Among broad financial freezes to respond to COVID-19, top University officials will see a voluntarily pay cut.

Olivia Weinberg / Sun Assistant News Editor

Among broad financial freezes to respond to COVID-19, top University officials will see a voluntarily pay cut.

March 30, 2020

Freezing Finances: Cornell Halts Hiring, Salary Increases

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With the impacts of COVID-19 wreaking havoc on nearly every facet of the American economy, Cornell — which last year reported an operating deficit of $104 million — has not proved immune to the virus’ financial effects.

On Monday, a letter posted to University’s COVID-19 website announced a slew of cost-cutting measures intended to ensure “that Cornell has the funds necessary to continue to be a world-class university.”

The letter — signed by Provost Michael Kotlikoff and Executive Vice President and Chief Financial Officer Joanne DeStefano — calls for a wide range of significant changes curtailing  hiring, salaries, travel, summer programs, discretionary spending and capital projects. The new policies will be implemented immediately.

Cornell will freeze employees’ upcoming salaries for the fiscal year beginning July 1, after which the University “will be unable to” give raises based on bonuses, promotions, acting rates, changes to time status or additional pays.” The policy excludes already collectively-bargained wage hikes or raises tied to faculty promotions.

The belt-tightening extends to University administration, with the president, provost, vice presidents, deans, vice provosts and other members of Cornell’s leadership having agreed to  “voluntarily assumed salary reductions” for the next six months. The exact amount of the reductions have not been made public.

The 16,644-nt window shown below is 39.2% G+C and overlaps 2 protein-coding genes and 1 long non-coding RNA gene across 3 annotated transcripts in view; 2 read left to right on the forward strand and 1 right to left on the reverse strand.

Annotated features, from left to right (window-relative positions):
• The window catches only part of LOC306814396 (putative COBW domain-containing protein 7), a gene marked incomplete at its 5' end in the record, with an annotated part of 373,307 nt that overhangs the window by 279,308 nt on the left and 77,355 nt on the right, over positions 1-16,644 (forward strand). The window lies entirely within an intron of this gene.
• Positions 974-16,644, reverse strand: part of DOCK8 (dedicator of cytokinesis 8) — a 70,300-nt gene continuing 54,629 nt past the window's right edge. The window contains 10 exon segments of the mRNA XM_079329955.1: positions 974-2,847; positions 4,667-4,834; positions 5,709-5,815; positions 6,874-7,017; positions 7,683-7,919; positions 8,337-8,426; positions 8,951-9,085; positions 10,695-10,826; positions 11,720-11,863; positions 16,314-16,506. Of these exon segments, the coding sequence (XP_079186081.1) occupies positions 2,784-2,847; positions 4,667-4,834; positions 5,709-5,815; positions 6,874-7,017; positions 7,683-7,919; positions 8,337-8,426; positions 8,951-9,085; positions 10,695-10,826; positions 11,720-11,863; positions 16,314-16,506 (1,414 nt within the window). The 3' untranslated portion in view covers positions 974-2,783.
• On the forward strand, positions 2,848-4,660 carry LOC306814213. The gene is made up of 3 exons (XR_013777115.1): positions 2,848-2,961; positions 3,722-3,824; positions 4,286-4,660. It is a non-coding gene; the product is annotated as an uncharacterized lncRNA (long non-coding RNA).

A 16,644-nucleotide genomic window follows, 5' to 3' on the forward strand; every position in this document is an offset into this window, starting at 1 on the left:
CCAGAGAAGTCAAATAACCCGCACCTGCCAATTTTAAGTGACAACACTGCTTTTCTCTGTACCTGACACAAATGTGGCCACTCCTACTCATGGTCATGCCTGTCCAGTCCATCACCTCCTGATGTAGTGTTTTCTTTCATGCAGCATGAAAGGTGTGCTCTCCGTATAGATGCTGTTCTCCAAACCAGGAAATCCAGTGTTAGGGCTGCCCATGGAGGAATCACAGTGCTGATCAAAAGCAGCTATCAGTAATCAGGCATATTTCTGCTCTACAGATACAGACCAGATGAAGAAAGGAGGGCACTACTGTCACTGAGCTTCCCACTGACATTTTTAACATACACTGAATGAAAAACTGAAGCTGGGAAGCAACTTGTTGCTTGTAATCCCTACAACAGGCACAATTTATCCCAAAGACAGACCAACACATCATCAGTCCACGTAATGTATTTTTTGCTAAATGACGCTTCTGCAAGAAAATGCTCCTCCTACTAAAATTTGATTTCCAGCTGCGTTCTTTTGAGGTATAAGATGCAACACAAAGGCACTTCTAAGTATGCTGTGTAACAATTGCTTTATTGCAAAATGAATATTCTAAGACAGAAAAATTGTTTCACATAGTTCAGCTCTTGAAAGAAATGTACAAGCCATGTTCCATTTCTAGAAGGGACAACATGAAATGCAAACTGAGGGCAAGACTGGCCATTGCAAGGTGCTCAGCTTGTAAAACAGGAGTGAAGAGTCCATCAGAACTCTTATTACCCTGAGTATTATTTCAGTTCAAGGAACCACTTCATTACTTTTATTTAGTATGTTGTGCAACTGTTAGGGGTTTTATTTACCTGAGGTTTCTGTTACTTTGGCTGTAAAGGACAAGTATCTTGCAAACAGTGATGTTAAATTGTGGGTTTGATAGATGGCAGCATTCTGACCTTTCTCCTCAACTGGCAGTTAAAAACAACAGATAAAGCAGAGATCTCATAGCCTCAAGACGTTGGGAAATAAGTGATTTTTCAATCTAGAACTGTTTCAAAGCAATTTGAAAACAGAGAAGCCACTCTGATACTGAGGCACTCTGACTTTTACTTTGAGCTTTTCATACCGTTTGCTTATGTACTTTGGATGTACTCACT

According to the letter, “every dollar of these recaptured funds will be used to help meet the financial aid needs of our undergraduate, graduate or professional students.”

For the time being, Cornell will also indefinitely freeze hiring for staff and temporary workers. However, the University is creating a process for exceptions, and new hires in academic departments “will be carefully reviewed by deans.”

Reflecting the pandemic’s worsening severity, University functions continue to be pushed back, with all summer programs starting before July 12 to be either canceled or moved online. This includes classes and conferences before this point, while ones that begin after July 12 will be reevaluated at a later date.

Discretionary spending on things like meals, events and outside consultants will also be canceled immediately, much like University-related travel. While such expenses can be incurred on an ad hoc basis, they must now first be approved by administration.

Cornell also announced that it will cancel any new capital projects and will reevaluate those that are currently ongoing.

“We fully appreciate that these steps are significant,” the letter read. “But until we can better understand the full impact of COVID-19 on the economy, financial markets and the university, these steps are essential to our being able to sustain our commitment to our employees and our students.”

The full letter can be viewed here.